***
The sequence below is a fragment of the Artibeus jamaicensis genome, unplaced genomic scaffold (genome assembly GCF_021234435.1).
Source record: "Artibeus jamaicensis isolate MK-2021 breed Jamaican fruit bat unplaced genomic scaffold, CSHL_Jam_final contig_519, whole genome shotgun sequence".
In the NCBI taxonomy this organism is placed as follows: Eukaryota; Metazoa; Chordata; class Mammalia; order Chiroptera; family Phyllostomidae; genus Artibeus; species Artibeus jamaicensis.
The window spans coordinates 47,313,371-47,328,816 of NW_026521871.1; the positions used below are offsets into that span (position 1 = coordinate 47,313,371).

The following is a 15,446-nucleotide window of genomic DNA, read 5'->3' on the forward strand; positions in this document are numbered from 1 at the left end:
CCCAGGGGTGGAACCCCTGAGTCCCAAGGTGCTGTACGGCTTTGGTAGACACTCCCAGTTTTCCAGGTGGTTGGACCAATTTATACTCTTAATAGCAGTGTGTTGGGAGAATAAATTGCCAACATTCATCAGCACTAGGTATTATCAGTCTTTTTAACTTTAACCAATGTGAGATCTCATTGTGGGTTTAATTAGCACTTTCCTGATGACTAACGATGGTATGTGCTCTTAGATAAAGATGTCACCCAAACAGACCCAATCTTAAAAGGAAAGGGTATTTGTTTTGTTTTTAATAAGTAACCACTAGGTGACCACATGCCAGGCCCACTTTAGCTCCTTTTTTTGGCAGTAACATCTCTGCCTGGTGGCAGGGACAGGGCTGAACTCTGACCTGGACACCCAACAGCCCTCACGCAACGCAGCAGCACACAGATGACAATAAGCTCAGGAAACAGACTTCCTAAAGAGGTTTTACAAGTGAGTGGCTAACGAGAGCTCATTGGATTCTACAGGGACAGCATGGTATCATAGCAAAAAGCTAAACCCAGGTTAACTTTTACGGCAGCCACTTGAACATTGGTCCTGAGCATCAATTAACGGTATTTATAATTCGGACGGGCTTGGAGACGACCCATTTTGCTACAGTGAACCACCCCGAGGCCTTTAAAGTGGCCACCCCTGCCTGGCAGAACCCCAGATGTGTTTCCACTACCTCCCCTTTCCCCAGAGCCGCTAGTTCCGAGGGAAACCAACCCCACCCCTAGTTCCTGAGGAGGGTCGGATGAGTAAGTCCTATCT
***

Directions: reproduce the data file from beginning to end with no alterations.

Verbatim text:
The sequence below is a fragment of the Artibeus jamaicensis genome, unplaced genomic scaffold (genome assembly GCF_021234435.1).
Source record: "Artibeus jamaicensis isolate MK-2021 breed Jamaican fruit bat unplaced genomic scaffold, CSHL_Jam_final contig_519, whole genome shotgun sequence".
In the NCBI taxonomy this organism is placed as follows: Eukaryota; Metazoa; Chordata; class Mammalia; order Chiroptera; family Phyllostomidae; genus Artibeus; species Artibeus jamaicensis.
The window spans coordinates 47,313,371-47,328,816 of NW_026521871.1; the positions used below are offsets into that span (position 1 = coordinate 47,313,371).

The following is a 15,446-nucleotide window of genomic DNA, read 5'->3' on the forward strand; positions in this document are numbered from 1 at the left end:
CCCAGGGGTGGAACCCCTGAGTCCCAAGGTGCTGTACGGCTTTGGTAGACACTCCCAGTTTTCCAGGTGGTTGGACCAATTTATACTCTTAATAGCAGTGTGTTGGGAGAATAAATTGCCAACATTCATCAGCACTAGGTATTATCAGTCTTTTTAACTTTAACCAATGTGAGATCTCATTGTGGGTTTAATTAGCACTTTCCTGATGACTAACGATGGTATGTGCTCTTAGATAAAGATGTCACCCAAACAGACCCAATCTTAAAAGGAAAGGGTATTTGTTTTGTTTTTAATAAGTAACCACTAGGTGACCACATGCCAGGCCCACTTTAGCTCCTTTTTTTGGCAGTAACATCTCTGCCTGGTGGCAGGGACAGGGCTGAACTCTGACCTGGACACCCAACAGCCCTCACGCAACGCAGCAGCACACAGATGACAATAAGCTCAGGAAACAGACTTCCTAAAGAGGTTTTACAAGTGAGTGGCTAACGAGAGCTCATTGGATTCTACAGGGACAGCATGGTATCATAGCAAAAAGCTAAACCCAGGTTAACTTTTACGGCAGCCACTTGAACATTGGTCCTGAGCATCAATTAACGGTATTTATAATTCGGACGGGCTTGGAGACGACCCATTTTGCTACAGTGAACCACCCCGAGGCCTTTAAAGTGGCCACCCCTGCCTGGCAGAACCCCAGATGTGTTTCCACTACCTCCCCTTTCCCCAGAGCCGCTAGTTCCGAGGGAAACCAACCCCACCCCTAGTTCCTGAGGAGGGTCGGATGAGTAAGTCCTATCT